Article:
Today, I participated in the launch of the African, Caribbean and Pacific (ACP) Observatory on Migration. I want to flag this launch because migration is an issue of global significance and a strong concern for Southern countries and Europe. When we think about migration and developing countries, we tend to focus on people who are coming to Europe. What often escapes our attention is so called South-South migration, i.e. migration from one developing country to another. The scope of this migration is huge as it is estimated that 60% of migrants from the South move to another developing country and only 40% go to the so called North. For example, an estimated 80% of all migrants in Africa stay on the continent! This estimate demonstrates the need to gain more accurate knowledge on South-South migration because so far we do not have sufficient data on this issue.
This is precisely the objective of the new Observatory we just launched with ACP countries: to bridge this gap and shed more light on these issues.
This new research body will provide reliable data and information on migration flows between and within these countries. It will allow national and regional authorities to formulate and implement economical and development policies which will benefit the migrants.
It goes without saying, that migration is a complex phenomenon but I would like to touch upon a few factors that determine today’s migration flows.
First of all, migration is influenced by the economic growth of developed and emerging countries as well as regional economic activities. It could also be influenced by the exploration of energy and other mineral resources across Africa, the discovery of which brings a significant economic and financial impact.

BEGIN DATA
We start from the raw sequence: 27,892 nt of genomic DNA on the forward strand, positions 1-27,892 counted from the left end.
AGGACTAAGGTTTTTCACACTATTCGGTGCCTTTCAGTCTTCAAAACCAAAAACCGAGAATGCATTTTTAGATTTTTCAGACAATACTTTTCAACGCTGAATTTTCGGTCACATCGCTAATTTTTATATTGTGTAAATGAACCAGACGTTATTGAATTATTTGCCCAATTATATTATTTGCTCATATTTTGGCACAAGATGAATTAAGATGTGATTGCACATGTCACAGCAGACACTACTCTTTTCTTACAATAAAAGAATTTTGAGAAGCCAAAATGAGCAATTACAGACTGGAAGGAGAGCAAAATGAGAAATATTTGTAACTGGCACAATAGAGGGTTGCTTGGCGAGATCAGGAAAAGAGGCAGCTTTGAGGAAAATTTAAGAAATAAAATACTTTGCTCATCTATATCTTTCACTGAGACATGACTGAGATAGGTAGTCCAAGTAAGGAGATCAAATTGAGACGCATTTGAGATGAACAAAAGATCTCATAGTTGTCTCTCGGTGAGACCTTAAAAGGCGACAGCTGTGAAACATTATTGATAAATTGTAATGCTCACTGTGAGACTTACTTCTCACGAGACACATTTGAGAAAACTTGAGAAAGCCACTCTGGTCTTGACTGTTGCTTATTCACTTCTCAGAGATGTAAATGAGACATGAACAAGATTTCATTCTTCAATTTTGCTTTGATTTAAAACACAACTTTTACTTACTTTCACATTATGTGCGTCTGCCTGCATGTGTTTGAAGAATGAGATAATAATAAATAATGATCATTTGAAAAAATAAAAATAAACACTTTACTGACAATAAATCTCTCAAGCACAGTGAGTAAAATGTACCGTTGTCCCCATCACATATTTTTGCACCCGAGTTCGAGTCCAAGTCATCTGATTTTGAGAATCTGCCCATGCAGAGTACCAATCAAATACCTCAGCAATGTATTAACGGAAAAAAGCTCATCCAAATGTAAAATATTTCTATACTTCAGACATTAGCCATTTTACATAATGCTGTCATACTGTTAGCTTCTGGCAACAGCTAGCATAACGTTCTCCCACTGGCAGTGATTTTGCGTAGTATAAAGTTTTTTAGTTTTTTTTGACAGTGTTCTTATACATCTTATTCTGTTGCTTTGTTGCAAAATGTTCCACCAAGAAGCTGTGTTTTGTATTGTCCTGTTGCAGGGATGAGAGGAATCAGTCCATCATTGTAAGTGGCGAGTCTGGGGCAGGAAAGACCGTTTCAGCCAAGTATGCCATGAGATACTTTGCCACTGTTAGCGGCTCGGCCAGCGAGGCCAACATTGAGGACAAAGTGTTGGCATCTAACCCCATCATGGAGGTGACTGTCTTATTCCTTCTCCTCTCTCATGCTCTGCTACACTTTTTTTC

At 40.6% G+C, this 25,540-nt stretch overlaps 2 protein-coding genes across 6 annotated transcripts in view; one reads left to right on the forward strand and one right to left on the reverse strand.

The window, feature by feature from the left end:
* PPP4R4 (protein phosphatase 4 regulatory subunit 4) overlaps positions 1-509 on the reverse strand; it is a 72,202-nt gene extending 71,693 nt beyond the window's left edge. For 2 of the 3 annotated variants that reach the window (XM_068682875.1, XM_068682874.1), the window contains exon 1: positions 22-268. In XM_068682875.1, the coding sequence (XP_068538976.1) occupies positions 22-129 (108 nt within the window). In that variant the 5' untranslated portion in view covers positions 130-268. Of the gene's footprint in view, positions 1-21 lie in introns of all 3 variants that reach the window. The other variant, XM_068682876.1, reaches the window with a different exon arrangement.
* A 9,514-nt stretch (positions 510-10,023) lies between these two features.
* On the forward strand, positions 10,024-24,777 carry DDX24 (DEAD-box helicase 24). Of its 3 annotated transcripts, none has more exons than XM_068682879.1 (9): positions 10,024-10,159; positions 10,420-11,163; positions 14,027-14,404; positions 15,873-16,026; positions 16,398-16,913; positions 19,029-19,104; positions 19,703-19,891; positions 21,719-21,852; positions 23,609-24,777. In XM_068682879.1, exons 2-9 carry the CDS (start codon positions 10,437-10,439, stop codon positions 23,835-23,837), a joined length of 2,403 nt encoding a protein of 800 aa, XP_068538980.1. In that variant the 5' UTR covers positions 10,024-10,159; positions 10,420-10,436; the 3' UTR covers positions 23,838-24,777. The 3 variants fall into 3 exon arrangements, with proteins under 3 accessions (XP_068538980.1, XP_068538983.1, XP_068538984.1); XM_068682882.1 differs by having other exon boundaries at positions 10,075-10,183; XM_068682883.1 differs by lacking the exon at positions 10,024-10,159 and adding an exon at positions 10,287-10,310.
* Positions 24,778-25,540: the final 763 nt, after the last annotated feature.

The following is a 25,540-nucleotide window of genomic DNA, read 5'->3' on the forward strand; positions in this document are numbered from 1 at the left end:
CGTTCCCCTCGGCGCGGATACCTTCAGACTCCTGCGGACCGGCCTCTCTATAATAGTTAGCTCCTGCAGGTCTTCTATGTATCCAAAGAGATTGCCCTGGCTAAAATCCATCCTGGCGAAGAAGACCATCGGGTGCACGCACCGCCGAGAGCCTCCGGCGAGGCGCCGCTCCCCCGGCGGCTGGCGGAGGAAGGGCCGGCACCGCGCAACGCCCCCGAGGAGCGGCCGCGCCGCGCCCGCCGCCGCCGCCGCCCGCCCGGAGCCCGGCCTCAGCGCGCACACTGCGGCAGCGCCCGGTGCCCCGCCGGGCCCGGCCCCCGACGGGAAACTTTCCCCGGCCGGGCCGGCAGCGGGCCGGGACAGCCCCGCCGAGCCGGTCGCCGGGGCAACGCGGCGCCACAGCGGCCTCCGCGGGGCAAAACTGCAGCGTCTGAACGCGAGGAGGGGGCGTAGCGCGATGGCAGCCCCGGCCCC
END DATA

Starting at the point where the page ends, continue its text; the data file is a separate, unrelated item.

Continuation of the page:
We are also increasingly confronted with the trend of migration into urban areas. Today, cities all over the world are facing dramatic increases in their migrant populations, which can be a source of increased growing poverty. In my view, the Observatory on Migration will need to analyse these phenomena to come up with indications of the root causes of these problems, and potential ways to address them.
Climate change will have an impact on migration, especially in ACP countries. This process could become a significant source of migration and potentially add to the numbers of internally displaced persons all over the world.
Furthermore, risks of instability in international affairs will continue to be major sources of migration flows. In this respect I see the Observatory as having the special role of signalling potential conflicts and pre-empting the scale of migratory flows at the very early stages. It is important that the development community has such information so that it can be prepared to take actions.
Let me also highlight another very important factor – population imbalances. If the current trends continue without immigration, the EU will loose 48 million of its working population by 2050 on the one hand, and Africa will have almost 2 billion inhabitants, on the other. This factor will influence people’s decisions to migrate, either by legal or illegal means.
Finally, the work of the Observatory could help us to give a second thought to remittances and the economic impact they have on families, villages, regions, cities, even entire countries. It is important that we learn more about the amount of money being remitted from abroad as our information is sparse. It is believed that 414 billion USD of remittances were sent home by migrants and approximately 316 billion USD were sent to developing countries. These figures correspond with the development aid given to ACP countries.
I trust that, thanks to the activities of the new Observatory, we will be able to better understand how migration can contribute to development policy.